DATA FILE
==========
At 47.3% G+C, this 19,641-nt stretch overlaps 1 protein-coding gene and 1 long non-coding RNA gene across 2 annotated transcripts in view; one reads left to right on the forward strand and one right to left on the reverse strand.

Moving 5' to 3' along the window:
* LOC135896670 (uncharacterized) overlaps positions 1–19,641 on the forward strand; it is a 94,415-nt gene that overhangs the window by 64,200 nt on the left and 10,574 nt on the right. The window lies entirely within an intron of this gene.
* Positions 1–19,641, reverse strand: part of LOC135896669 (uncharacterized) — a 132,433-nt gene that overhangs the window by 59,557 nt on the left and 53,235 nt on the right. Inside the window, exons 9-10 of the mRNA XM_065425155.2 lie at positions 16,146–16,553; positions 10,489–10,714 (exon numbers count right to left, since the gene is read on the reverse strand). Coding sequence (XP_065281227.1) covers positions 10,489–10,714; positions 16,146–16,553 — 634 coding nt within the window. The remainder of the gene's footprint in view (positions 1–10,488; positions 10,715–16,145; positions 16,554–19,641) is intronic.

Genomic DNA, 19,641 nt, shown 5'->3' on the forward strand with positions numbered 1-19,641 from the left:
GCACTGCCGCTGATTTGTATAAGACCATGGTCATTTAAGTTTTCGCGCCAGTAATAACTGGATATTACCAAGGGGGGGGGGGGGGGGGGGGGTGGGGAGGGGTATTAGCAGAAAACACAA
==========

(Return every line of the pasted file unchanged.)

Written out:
At 47.3% G+C, this 19,641-nt stretch overlaps 1 protein-coding gene and 1 long non-coding RNA gene across 2 annotated transcripts in view; one reads left to right on the forward strand and one right to left on the reverse strand.

Moving 5' to 3' along the window:
* LOC135896670 (uncharacterized) overlaps positions 1–19,641 on the forward strand; it is a 94,415-nt gene that overhangs the window by 64,200 nt on the left and 10,574 nt on the right. The window lies entirely within an intron of this gene.
* Positions 1–19,641, reverse strand: part of LOC135896669 (uncharacterized) — a 132,433-nt gene that overhangs the window by 59,557 nt on the left and 53,235 nt on the right. Inside the window, exons 9-10 of the mRNA XM_065425155.2 lie at positions 16,146–16,553; positions 10,489–10,714 (exon numbers count right to left, since the gene is read on the reverse strand). Coding sequence (XP_065281227.1) covers positions 10,489–10,714; positions 16,146–16,553 — 634 coding nt within the window. The remainder of the gene's footprint in view (positions 1–10,488; positions 10,715–16,145; positions 16,554–19,641) is intronic.

Genomic DNA, 19,641 nt, shown 5'->3' on the forward strand with positions numbered 1-19,641 from the left:
GCACTGCCGCTGATTTGTATAAGACCATGGTCATTTAAGTTTTCGCGCCAGTAATAACTGGATATTACCAAGGGGGGGGGGGGGGGGGGGGGTGGGGAGGGGTATTAGCAGAAAACACAA